This time last year, Grace and I were embarking on a whirlwind summer of photo shoots for In the Company of Women. We had just planned the whole book’s production at Grace’s kitchen table in her Upstate New York home, and that trip was my first taste of the Ulster County area. We were busy booking more than 80 photo shoots, so the productive visit was short but sweet, and ever since last summer I’ve been wanting to go back.
Had I the chance to explore the area again, Kingston would be my first stop — especially with the recent installment of Clove & Creek. Using the natural beauty of Upstate NY to inform their collection of home goods and gifts, Scott Neild and Michael Cook opened the doors to their new mercantile a few months ago. Their thoughtful selection of earthy, comfortable and gorgeous wares — and a coffee bar in-house, to boot — makes for a shop I’d likely pop into frequently if I lived nearby, even just to chat and gather inspiration.
I spoke with Scott to learn more about Clove & Creek’s beginnings, the goods they carefully select to sell, and their desire to connect with the local community. Check out our Q&A after the jump, and click through the slide show to tour their lovely space. Here’s wishing everyone a fun and relaxing weekend. —Kelli
Photography by Christian Harder
- Musical Empowerment: This Pitchfork Q&A with Chicana punk and feminist icon Alice Bag about how certain music taught her to accept herself — from David Bowie to the Mulan Soundtrack — is moving and raw.
- Plant Shrine: Turn your (perhaps unorganized) affinity for plants into an organic design moment with this Bookcase Vertical Garden DIY from Justina Blakeney.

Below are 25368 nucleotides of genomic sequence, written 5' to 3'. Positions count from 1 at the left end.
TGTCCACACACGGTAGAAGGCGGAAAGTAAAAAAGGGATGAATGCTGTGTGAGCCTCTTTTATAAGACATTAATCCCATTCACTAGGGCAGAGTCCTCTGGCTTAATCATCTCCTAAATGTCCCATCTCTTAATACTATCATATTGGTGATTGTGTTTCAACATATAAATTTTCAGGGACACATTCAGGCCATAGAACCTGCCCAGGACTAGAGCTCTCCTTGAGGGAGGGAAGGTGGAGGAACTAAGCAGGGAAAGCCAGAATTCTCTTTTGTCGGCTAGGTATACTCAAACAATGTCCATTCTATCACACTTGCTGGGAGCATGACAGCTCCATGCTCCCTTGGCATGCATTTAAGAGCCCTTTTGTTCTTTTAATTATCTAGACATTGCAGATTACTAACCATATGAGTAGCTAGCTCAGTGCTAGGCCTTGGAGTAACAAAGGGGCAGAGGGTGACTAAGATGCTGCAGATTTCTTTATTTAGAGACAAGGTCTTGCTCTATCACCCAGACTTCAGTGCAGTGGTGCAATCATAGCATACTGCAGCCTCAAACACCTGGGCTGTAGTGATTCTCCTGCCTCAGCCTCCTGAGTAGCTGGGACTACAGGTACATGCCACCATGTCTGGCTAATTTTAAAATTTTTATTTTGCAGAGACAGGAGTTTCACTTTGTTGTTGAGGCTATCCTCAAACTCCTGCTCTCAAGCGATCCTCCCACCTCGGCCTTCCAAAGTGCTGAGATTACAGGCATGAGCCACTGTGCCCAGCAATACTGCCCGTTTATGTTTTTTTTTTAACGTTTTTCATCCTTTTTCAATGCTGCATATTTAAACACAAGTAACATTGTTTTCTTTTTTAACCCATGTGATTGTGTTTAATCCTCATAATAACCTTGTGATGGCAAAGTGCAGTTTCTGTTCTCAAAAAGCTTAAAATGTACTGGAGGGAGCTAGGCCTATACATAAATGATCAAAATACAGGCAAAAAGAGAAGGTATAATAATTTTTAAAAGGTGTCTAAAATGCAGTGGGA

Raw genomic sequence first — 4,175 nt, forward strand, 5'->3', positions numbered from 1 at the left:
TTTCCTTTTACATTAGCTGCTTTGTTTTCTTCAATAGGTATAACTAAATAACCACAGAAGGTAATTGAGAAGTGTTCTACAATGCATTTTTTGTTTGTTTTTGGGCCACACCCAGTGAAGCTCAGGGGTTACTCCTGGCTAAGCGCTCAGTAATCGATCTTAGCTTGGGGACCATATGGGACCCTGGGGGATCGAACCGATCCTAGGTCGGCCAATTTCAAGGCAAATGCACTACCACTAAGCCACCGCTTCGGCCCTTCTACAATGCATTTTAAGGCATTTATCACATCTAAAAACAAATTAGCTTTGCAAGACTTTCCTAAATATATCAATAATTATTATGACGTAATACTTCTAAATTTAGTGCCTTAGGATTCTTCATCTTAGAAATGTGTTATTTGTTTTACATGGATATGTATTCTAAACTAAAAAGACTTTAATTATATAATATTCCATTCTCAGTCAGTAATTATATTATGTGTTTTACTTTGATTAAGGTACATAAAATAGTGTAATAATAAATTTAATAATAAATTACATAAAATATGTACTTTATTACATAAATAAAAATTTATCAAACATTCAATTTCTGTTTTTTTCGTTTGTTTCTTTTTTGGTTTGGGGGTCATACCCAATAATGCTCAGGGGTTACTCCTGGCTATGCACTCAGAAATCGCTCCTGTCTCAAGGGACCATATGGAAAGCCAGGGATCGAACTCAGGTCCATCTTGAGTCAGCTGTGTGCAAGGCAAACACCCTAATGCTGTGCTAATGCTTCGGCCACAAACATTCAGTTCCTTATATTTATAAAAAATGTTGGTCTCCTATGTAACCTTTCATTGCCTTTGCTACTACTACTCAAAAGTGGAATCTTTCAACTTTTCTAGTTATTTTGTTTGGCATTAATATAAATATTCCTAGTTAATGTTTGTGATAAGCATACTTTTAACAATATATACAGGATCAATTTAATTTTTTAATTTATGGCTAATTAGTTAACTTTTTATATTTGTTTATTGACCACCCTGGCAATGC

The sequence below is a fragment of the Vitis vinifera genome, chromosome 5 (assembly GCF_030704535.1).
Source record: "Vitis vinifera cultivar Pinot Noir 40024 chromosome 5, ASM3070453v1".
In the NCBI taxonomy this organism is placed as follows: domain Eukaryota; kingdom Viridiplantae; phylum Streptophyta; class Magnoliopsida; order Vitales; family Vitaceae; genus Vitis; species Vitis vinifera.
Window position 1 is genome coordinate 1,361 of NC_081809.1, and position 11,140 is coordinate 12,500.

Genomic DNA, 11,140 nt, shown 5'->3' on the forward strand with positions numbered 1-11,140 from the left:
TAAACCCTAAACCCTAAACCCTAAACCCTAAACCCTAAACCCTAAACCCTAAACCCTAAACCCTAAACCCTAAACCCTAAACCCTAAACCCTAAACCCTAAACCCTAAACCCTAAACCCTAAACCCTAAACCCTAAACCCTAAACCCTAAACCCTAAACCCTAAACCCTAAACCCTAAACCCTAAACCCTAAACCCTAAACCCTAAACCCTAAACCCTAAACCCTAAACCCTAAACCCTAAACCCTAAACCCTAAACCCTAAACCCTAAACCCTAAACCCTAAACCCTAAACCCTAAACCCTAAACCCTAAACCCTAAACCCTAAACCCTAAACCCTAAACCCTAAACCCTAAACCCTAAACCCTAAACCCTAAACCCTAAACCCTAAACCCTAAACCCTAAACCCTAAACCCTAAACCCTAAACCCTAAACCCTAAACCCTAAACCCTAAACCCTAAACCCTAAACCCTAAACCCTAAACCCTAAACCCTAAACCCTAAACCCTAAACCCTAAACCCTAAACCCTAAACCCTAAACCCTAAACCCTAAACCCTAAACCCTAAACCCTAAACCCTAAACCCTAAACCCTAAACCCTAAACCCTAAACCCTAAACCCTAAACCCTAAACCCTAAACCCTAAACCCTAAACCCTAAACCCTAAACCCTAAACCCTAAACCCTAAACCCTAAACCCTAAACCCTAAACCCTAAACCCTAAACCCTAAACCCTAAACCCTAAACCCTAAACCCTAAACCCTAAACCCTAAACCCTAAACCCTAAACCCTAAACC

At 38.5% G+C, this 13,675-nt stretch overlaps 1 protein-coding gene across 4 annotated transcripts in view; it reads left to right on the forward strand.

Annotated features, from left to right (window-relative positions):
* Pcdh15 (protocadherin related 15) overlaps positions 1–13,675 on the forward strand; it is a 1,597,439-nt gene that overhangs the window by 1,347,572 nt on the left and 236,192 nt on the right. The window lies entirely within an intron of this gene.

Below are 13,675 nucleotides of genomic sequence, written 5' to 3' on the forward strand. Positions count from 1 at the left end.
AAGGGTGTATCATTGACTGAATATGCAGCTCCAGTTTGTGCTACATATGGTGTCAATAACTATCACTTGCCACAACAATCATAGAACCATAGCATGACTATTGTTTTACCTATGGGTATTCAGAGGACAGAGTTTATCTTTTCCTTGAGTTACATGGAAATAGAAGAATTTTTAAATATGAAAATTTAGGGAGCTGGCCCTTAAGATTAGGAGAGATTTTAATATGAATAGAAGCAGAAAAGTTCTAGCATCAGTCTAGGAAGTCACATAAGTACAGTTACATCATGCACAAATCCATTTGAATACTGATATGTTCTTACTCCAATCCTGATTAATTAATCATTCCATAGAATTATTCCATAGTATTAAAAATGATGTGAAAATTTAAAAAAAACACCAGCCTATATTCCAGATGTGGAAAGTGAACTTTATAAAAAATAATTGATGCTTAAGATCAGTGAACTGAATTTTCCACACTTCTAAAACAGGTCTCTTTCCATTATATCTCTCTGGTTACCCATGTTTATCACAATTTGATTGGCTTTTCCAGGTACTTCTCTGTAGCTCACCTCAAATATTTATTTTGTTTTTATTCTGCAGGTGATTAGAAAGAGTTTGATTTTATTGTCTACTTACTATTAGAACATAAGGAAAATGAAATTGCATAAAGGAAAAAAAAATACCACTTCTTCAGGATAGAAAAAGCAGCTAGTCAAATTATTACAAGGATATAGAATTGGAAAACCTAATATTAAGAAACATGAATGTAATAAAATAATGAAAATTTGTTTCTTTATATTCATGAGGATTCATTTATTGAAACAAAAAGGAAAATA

- Tomato Crush: I’m dreaming of this beautiful tomato jam Charles Hunter III (aka The Salted Table) posted on Instagram. Grab the recipe here.
- Small but Striking: These graphite drawings by Mateo Pizarro are about the size of a matchstick and packed with remarkable detail.
- Stop Knock-offs: Our very own Adam J. Kurtz is spearheading Shop Art Theft, which supports independent artists by highlighting their works that have been apparently copied by global fashion retailer ZARA.
- Ice Cream Airbnb: Ever wish you could stay in a space designed by uber-talented Jersey Ice Cream Co.? Now you can!
- Must-Reads: Using Your Power For Good, Comfort Zone: Afiya Francisco,
- DIY Projects: DIY Pounded-Flower Tote
- Food + Drink: In the Kitchen With: Frankie Unsworth’s Ice Cream Terrine
- Decorating: 10 Rooms Flaunting the Depth-Enhancing Wonder of Deep Teal, 8 Bedrooms That Offer a Retreat From the Heat, 14 Floral Happy Rooms That Bloom and Blossom, Tips For Adding Texture and Color to a Room with Cacti
- Interiors: A Stylishly Eco-Friendly Home in the Second City, Jolts of Color Restart an Old New Orleans Home, A Stylist’s Historic Beach Home in Oysterville, WA, Studio Tour: Play Clan, An Ontario Home Filled with Art, Life and Love, A Historical Landmark in Upstate NY Gets Revitalized
D*S: How did the idea for Clove & Creek come about? What sparked your desire to launch your own mercantile?